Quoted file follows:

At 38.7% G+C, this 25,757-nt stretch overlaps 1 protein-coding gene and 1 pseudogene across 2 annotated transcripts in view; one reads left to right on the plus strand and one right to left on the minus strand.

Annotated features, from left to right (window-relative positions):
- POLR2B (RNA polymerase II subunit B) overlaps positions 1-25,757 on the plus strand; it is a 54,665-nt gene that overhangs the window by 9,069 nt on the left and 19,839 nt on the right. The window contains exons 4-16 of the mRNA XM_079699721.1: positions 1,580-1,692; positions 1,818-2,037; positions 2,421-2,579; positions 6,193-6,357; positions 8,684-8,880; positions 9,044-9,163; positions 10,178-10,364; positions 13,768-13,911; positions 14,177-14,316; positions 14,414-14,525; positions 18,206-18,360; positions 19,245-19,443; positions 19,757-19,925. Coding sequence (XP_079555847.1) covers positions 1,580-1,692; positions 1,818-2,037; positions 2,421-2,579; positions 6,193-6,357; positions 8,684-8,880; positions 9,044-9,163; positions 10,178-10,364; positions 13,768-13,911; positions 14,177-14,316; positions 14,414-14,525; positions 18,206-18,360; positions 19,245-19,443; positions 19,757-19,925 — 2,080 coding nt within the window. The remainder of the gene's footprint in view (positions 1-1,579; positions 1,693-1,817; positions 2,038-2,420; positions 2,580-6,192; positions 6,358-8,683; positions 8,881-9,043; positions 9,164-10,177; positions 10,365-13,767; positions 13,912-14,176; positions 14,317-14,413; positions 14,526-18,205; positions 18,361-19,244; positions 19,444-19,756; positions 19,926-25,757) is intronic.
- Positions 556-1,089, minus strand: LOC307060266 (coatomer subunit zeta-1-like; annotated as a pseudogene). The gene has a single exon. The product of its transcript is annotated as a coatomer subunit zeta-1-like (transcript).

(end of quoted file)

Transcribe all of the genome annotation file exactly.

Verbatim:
At 38.7% G+C, this 25,757-nt stretch overlaps 1 protein-coding gene and 1 pseudogene across 2 annotated transcripts in view; one reads left to right on the plus strand and one right to left on the minus strand.

Annotated features, from left to right (window-relative positions):
- POLR2B (RNA polymerase II subunit B) overlaps positions 1-25,757 on the plus strand; it is a 54,665-nt gene that overhangs the window by 9,069 nt on the left and 19,839 nt on the right. The window contains exons 4-16 of the mRNA XM_079699721.1: positions 1,580-1,692; positions 1,818-2,037; positions 2,421-2,579; positions 6,193-6,357; positions 8,684-8,880; positions 9,044-9,163; positions 10,178-10,364; positions 13,768-13,911; positions 14,177-14,316; positions 14,414-14,525; positions 18,206-18,360; positions 19,245-19,443; positions 19,757-19,925. Coding sequence (XP_079555847.1) covers positions 1,580-1,692; positions 1,818-2,037; positions 2,421-2,579; positions 6,193-6,357; positions 8,684-8,880; positions 9,044-9,163; positions 10,178-10,364; positions 13,768-13,911; positions 14,177-14,316; positions 14,414-14,525; positions 18,206-18,360; positions 19,245-19,443; positions 19,757-19,925 — 2,080 coding nt within the window. The remainder of the gene's footprint in view (positions 1-1,579; positions 1,693-1,817; positions 2,038-2,420; positions 2,580-6,192; positions 6,358-8,683; positions 8,881-9,043; positions 9,164-10,177; positions 10,365-13,767; positions 13,912-14,176; positions 14,317-14,413; positions 14,526-18,205; positions 18,361-19,244; positions 19,444-19,756; positions 19,926-25,757) is intronic.
- Positions 556-1,089, minus strand: LOC307060266 (coatomer subunit zeta-1-like; annotated as a pseudogene). The gene has a single exon. The product of its transcript is annotated as a coatomer subunit zeta-1-like (transcript).